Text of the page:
Grammatically, it's fine to start a sentence with "Because" in a construction like this one: "Because...codes" here is a subordinate clause (that is, it couldn't stand on its own as a sentence) that introduces the main part of the sentence (everything after the comma). When teachers warn us against starting sentences with "Because," it's to prevent us from winding up with sentence fragments, which can easily result from punctuating in the wrong place.
For example, suppose I write the following:
"I plan to go shopping for office clothes this weekend. Because I'll be starting a new job on Monday."
That's not grammatical. The second "sentence" here--"Because I'll be starting a new job on Monday"--isn't a complete sentence. It can't stand alone and make sense.
But either of the following are quite correct sentences, because each could stand alone and still make sense:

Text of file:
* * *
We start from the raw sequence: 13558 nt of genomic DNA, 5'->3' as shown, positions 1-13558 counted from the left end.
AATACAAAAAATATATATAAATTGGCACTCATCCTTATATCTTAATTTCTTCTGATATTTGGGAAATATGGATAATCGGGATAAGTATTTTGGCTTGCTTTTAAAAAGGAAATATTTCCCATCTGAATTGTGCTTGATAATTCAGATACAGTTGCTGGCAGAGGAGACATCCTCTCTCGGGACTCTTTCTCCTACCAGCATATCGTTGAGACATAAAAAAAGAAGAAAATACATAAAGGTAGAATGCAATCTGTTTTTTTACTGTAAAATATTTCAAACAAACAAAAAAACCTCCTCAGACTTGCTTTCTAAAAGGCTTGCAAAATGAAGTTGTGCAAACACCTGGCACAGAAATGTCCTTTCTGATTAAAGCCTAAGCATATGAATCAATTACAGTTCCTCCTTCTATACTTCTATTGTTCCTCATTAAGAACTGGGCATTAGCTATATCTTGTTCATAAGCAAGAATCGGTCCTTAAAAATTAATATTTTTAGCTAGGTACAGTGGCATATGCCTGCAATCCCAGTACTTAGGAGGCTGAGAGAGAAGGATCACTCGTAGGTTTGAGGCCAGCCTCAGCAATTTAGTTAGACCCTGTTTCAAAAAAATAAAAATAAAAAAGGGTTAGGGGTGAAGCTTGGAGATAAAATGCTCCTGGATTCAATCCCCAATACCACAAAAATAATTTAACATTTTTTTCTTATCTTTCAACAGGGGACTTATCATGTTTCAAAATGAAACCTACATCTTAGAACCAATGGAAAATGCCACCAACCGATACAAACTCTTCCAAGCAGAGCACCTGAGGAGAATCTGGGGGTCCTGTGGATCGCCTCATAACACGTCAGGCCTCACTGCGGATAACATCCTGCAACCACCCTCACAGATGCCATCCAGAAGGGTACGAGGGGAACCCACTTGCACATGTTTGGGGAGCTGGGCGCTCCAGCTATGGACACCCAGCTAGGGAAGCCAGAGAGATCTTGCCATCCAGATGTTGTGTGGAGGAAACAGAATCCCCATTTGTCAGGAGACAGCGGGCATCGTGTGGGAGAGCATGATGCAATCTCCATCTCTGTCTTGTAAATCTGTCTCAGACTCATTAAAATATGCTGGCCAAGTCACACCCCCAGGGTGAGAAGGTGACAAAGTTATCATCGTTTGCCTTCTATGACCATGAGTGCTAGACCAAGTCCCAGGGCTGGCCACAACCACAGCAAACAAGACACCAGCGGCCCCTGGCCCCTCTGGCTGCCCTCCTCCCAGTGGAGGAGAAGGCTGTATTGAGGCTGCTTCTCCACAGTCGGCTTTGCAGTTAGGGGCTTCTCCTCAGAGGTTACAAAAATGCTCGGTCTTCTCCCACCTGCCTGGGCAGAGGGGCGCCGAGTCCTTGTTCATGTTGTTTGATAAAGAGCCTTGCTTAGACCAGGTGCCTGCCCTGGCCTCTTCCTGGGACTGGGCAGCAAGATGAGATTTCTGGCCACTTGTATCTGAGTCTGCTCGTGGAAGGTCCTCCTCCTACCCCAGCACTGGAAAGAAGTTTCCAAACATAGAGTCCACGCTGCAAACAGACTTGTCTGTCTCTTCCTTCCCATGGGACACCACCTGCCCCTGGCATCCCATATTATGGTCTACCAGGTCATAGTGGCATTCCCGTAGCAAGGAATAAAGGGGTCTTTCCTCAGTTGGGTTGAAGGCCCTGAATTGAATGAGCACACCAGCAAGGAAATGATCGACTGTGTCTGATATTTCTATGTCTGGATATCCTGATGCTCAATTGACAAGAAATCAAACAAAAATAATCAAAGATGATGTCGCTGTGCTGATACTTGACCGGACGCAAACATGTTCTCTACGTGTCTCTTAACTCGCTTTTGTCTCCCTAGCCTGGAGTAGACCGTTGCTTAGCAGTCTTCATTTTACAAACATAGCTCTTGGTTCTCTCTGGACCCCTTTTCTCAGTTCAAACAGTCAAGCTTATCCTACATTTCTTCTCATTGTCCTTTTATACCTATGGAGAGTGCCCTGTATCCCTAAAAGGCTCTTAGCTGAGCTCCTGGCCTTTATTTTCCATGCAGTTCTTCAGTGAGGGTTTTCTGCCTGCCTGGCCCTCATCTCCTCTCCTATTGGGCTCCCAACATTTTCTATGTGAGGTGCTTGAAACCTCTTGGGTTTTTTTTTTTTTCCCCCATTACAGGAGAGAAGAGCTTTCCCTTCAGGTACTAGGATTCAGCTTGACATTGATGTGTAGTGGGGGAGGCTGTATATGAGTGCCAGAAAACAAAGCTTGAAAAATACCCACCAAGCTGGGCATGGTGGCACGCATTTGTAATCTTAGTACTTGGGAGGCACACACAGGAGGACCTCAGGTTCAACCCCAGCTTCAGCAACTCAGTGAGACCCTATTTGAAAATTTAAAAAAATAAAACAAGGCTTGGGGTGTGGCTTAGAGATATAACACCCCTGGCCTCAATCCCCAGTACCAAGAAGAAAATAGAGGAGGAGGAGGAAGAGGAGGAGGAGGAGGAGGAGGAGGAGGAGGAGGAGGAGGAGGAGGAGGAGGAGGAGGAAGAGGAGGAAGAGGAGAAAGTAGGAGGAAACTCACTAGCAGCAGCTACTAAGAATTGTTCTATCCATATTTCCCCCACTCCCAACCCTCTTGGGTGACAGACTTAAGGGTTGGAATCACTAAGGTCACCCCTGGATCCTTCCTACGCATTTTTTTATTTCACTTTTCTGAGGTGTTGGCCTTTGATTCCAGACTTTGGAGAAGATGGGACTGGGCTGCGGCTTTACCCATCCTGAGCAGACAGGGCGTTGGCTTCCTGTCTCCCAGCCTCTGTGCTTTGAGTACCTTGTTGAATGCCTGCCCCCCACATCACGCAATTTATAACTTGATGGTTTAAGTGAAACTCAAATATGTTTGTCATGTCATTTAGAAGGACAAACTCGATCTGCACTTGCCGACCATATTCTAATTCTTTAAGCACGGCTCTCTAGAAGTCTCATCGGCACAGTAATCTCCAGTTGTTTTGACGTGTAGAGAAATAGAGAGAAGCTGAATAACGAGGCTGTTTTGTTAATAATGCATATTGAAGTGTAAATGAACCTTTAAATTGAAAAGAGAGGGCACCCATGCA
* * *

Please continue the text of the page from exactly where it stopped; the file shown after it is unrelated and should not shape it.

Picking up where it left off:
"I plan to go shopping for office clothes this weekend, because I'll be starting a new job on Monday."
"Because I'll be starting a new job on Monday, I plan to go shopping for office clothes this weekend."
I do agree that in your draft sentence, the introductory bit is too long. It's not technically a run-on sentence, but it definitely takes a long time to get to the "real action." Readers could get a bit lost on the way. Here's one suggested rewrite:
"I would be proud to work for Fortuna because it maintains such high safety levels and adheres strictly to environmental codes."
If this is a job applicaiton, it's probably not necessary to remind the reader that the company's business is natural gas. And you can flatter the company without sounding like an ad for it, which is why I'd suggest dropping "ever vigilant business practices." If you do keep that phrase, make sure you use "its" (no apostrophe) to refer to the company: "it's" (with the apostrophe) means either "it is" ("It's a nice day") or "it has" ("It's been nice chatting with you").
Years of teaching business writing and editing, including several years in an employment agency helping people to write effective resumes and covering letters. For definition of "subordinate clause" (and several other examples), see http://englishplus.com/grammar/00000010.htm.